CLEVELAND — Indians catcher Lou Marson is one of the hottest hitters in the American League, but that doesn’t mean he will see more action in the second half of the season.
Tribe manager Manny Acta said he plans on keeping catcher Carlos Santana and first baseman Casey Kotchman in their present roles, even though Marson has made a strong case for more starts.
“The way Lou is hitting does make things easier for me, but that’s not going to change what we’re doing on an everyday basis,” Acta said Thursday prior to Cleveland’s game against the Tampa Bay Rays.
“It makes us happy, though, to see him coming around the way he has.”
Marson is batting .478 during his current six-game hitting streak, including a 2-for-4 performance Wednesday in the Indians’ 12-3 win over the Angels. Over his last 19 games, the three-year veteran is hitting .393 (24-for-61).
On the season, Marson now tops the Tribe in batting average at .295 and on-base percentage at .394 — though he doesn’t have nearly enough plate appearances to qualify for the MLB leaders in either category.
“Marson has been a huge plus for us lately,” Cleveland outfielder Johnny Damon said. “It also should help us down the line because it’s going to let Carlos have the chance to rest more or play some more at first base.”
The Indians are 29-21 when Santana starts at catcher, compared to 12-16 for Marson. Santana also has an AL-best 36.6 percent success rate throwing out base stealers, while Marson is at 7.1 percent.
Kotchman, meanwhile, remains the MLB all-time leader in fielding percentage at first base at .998. He also is warming up with the stick, batting .273 in his last 25 games and is the ninth-toughest batter to strike out in the AL.
According to Acta, those numbers offset both players’ shaky season averages. Kotchman is hitting .231, while Santana is at .218.
“We can’t forget that Santana is our everyday guy behind the plate,” the skipper said. “We also have a regular first baseman.
“Now, Lou does give me some options if I want to give one of them a day off or use Carlos at first base or give Travis (Hafner, designated hitter) a break. I’ll feel pretty good about doing it, but don’t expect things to be much different than they have been when everyone has been healthy.”
Damon and Kotchman both played for the Rays last season, helping Tampa Bay win the AL wild-card berth.
Not surprisingly, the visiting media mobbed them at their lockers before the game, asking for their thoughts on their old and new teams.
“Having Johnny in Cleveland with me is a lot of fun, but I’m just trying to be a good teammate and help out any way I can,” said Kotchman, who attended high school in St. Petersburg and still lives there.
“I do try and keep track of the Rays on a day-to-day basis because we had a lot of fun times together last season.”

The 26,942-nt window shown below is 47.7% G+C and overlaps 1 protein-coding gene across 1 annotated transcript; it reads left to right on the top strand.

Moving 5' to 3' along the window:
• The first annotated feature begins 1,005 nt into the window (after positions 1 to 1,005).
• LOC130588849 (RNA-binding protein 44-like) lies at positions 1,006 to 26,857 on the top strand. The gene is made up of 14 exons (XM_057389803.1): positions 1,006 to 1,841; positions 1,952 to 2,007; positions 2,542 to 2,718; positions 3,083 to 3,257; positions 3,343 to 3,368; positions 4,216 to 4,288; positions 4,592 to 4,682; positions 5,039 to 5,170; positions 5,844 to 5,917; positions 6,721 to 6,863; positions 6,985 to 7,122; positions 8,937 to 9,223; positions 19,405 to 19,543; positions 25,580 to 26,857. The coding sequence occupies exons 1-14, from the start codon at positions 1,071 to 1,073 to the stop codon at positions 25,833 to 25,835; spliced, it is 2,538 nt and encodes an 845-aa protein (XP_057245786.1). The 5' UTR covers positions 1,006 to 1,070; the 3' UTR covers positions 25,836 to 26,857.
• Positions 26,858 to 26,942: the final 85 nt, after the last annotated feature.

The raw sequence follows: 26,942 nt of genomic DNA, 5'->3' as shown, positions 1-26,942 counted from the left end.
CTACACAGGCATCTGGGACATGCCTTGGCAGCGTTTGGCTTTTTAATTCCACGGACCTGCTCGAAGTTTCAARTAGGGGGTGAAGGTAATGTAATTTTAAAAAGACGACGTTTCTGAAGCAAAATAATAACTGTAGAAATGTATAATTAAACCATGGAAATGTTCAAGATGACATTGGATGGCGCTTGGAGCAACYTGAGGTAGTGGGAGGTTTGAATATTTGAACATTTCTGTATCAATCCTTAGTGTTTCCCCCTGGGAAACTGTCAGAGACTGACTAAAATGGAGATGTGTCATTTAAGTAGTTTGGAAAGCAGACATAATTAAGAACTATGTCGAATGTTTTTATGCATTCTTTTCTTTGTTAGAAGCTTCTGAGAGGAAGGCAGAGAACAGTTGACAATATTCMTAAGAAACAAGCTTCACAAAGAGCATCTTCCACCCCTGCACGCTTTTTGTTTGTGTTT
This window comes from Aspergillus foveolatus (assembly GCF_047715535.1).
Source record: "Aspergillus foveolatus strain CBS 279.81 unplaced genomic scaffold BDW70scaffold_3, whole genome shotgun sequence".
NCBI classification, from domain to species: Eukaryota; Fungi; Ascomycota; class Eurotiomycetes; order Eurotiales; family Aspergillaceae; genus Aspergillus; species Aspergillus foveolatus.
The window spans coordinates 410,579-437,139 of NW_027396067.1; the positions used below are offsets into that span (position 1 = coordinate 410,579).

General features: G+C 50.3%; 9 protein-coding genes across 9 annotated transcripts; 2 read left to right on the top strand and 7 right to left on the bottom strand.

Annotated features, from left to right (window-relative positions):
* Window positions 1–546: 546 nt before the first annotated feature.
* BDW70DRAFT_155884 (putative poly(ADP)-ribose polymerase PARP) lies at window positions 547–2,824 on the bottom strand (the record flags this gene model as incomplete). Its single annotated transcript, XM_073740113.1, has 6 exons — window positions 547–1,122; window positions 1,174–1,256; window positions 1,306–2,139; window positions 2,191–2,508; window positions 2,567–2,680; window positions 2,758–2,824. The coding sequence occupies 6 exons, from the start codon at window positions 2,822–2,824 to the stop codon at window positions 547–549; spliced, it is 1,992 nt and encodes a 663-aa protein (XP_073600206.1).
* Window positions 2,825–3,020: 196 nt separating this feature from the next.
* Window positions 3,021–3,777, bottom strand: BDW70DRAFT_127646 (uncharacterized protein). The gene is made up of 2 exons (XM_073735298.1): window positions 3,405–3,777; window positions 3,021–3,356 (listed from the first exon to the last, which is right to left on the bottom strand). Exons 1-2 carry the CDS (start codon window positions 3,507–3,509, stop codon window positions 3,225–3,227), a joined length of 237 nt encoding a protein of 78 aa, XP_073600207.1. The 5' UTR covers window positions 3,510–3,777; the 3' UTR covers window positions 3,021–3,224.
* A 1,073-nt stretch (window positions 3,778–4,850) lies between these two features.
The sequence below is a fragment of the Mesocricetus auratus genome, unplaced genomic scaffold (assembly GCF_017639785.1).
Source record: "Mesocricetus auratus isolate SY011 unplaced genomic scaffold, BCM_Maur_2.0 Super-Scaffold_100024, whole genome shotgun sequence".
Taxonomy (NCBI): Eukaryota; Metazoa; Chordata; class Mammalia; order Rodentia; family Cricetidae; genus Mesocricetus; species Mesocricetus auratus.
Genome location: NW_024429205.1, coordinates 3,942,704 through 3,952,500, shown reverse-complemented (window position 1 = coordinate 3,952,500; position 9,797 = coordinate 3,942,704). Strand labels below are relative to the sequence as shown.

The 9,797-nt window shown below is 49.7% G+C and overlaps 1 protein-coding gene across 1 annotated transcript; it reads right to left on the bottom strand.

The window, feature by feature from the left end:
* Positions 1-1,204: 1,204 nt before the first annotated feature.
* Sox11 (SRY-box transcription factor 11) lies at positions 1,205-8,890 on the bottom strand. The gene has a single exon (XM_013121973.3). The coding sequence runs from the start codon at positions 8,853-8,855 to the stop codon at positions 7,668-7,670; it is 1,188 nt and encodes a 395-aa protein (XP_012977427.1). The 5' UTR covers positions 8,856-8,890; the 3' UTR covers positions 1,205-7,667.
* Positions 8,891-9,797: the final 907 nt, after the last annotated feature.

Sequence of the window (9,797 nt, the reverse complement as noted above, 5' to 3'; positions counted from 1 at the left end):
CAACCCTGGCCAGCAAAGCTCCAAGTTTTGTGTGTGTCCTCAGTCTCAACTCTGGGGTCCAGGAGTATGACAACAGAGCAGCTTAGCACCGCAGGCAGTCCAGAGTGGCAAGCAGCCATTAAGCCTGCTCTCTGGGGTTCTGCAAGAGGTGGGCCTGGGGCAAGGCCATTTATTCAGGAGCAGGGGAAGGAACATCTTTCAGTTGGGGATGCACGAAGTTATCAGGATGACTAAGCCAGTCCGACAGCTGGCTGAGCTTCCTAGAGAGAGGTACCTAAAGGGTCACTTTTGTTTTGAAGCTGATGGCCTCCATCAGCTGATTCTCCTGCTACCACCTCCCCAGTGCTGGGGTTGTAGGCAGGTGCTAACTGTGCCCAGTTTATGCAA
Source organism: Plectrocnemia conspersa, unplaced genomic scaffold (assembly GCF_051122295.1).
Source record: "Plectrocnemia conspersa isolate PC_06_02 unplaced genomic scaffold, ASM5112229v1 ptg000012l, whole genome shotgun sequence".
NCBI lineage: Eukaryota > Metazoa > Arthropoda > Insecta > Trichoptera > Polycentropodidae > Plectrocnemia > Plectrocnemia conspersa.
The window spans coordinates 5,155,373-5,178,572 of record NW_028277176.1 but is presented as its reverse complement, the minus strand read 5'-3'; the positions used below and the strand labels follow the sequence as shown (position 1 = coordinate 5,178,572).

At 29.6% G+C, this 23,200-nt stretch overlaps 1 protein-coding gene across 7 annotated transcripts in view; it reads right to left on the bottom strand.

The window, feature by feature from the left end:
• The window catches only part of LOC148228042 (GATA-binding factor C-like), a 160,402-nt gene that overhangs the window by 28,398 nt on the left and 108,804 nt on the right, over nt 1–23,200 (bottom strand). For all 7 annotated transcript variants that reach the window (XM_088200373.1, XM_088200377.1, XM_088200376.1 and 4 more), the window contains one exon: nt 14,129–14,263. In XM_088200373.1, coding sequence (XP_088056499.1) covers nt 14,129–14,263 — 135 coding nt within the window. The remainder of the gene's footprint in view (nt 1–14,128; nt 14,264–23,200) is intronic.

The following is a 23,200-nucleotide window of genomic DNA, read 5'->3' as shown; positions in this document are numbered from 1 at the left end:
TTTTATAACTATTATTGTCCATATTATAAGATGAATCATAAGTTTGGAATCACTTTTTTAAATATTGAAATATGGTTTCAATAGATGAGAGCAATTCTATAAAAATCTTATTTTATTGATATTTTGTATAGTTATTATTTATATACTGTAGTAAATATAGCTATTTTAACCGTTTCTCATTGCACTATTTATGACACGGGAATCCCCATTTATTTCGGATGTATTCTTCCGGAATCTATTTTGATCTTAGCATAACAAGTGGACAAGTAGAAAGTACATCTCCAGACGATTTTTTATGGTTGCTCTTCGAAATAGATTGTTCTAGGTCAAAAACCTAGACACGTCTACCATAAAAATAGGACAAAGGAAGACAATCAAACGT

The well-traveled Damon also spoke fondly of his time with Tampa Bay, joking, “Every year it feels like I’m playing against a new former team.”
Damon continued, “When I’m done playing, the Rays are definitely a team that I’ll love coming to visit. After all the ups and downs we went through last year, and of course the brilliant finish, we really became like a family.”
Indians pitcher Ubaldo Jimenez has clearly turned the corner, posting a fine 2.93 ERA over his last six starts.
In his first 10 performances this year, the lanky right-hander had a 5.79 ERA, leading to much speculation about his future in Cleveland.
“Early in the year, every five days it was a big question mark what you’d get, due to his inability to throw strikes consistently,” Acta admitted. “But for the last month and a half now, you look forward to seeing him pitch because he gives us a chance.”
Baseball being baseball, Jimenez has only gone 2-3 since regaining his throwing touch on June 5. He went 5-4 over the first two months of the season.
Overall, Jimenez is 7-7 with a 4.59 ERA and leads the AL with 57 walks and nine wild pitches.
Indians outfielder Shelley Duncan and his wife Elyse have welcomed twin boys into their family, William and Walker. The new mother and her sons are all doing well.
Duncan was placed on the three-day paternity list Wednesday, meaning Cleveland must make a move to return him to the 25-man roster before its Saturday game against Tampa Bay.
Avon Lake and Kent State product Nick Hamilton started at third base and went 1-for-3 in his pro debut with the Single-A Arizona Rookie League Indians. Hamilton’s father Tom is the Tribe’s longtime radio play-by-play announcer.
Cleveland’s average home attendance of 18,815 is the worst in MLB by nearly 2,000 fans per game. The Rays rank 29th at 20,583, while Oakland is 28th at 21,401.
Quote of the day
“When you put the bat on the ball, you’ve got a chance. If you strike out, you’ve got no chance. That’s why we stress the importance of not striking out so much around here.” — Indians manager Manny Acta.
Contact Brian Dulik at firstname.lastname@example.org.
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